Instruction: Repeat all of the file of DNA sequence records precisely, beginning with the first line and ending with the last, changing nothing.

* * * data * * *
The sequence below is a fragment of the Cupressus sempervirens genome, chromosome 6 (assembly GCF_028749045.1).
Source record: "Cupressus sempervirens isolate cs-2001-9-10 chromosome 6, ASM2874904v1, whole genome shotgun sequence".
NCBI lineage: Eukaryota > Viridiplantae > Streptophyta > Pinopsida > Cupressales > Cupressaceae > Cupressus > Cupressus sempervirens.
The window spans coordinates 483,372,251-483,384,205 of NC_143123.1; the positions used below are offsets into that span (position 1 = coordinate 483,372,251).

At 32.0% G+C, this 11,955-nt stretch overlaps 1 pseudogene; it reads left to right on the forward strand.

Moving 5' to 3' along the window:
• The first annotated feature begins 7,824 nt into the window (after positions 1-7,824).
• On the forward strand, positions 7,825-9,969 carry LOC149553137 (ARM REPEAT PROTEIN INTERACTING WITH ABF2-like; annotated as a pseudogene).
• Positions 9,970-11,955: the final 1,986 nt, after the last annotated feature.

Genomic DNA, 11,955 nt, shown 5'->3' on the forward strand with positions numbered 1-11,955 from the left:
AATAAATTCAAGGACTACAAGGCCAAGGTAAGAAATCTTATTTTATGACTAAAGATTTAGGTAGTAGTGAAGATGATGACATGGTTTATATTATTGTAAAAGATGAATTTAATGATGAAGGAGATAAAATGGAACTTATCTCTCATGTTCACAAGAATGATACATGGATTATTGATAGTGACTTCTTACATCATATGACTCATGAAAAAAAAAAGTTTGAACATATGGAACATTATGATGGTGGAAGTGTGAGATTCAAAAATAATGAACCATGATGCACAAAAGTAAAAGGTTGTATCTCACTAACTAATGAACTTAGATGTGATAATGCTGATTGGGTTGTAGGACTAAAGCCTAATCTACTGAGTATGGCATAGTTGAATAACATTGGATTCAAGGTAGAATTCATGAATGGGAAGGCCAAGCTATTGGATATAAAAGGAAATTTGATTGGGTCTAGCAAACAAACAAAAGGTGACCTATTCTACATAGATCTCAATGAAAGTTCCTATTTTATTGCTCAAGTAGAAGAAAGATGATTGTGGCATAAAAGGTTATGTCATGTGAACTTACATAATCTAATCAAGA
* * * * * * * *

The sequence below is a fragment of the Cupressus sempervirens genome, chromosome 6 (assembly GCF_028749045.1).
Source record: "Cupressus sempervirens isolate cs-2001-9-10 chromosome 6, ASM2874904v1, whole genome shotgun sequence".
NCBI lineage: Eukaryota > Viridiplantae > Streptophyta > Pinopsida > Cupressales > Cupressaceae > Cupressus > Cupressus sempervirens.
The window spans coordinates 483,372,251-483,384,205 of NC_143123.1; the positions used below are offsets into that span (position 1 = coordinate 483,372,251).

At 32.0% G+C, this 11,955-nt stretch overlaps 1 pseudogene; it reads left to right on the forward strand.

Moving 5' to 3' along the window:
• The first annotated feature begins 7,824 nt into the window (after positions 1-7,824).
• On the forward strand, positions 7,825-9,969 carry LOC149553137 (ARM REPEAT PROTEIN INTERACTING WITH ABF2-like; annotated as a pseudogene).
• Positions 9,970-11,955: the final 1,986 nt, after the last annotated feature.

Genomic DNA, 11,955 nt, shown 5'->3' on the forward strand with positions numbered 1-11,955 from the left:
AATAAATTCAAGGACTACAAGGCCAAGGTAAGAAATCTTATTTTATGACTAAAGATTTAGGTAGTAGTGAAGATGATGACATGGTTTATATTATTGTAAAAGATGAATTTAATGATGAAGGAGATAAAATGGAACTTATCTCTCATGTTCACAAGAATGATACATGGATTATTGATAGTGACTTCTTACATCATATGACTCATGAAAAAAAAAAGTTTGAACATATGGAACATTATGATGGTGGAAGTGTGAGATTCAAAAATAATGAACCATGATGCACAAAAGTAAAAGGTTGTATCTCACTAACTAATGAACTTAGATGTGATAATGCTGATTGGGTTGTAGGACTAAAGCCTAATCTACTGAGTATGGCATAGTTGAATAACATTGGATTCAAGGTAGAATTCATGAATGGGAAGGCCAAGCTATTGGATATAAAAGGAAATTTGATTGGGTCTAGCAAACAAACAAAAGGTGACCTATTCTACATAGATCTCAATGAAAGTTCCTATTTTATTGCTCAAGTAGAAGAAAGATGATTGTGGCATAAAAGGTTATGTCATGTGAACTTACATAATCTAATCAAGA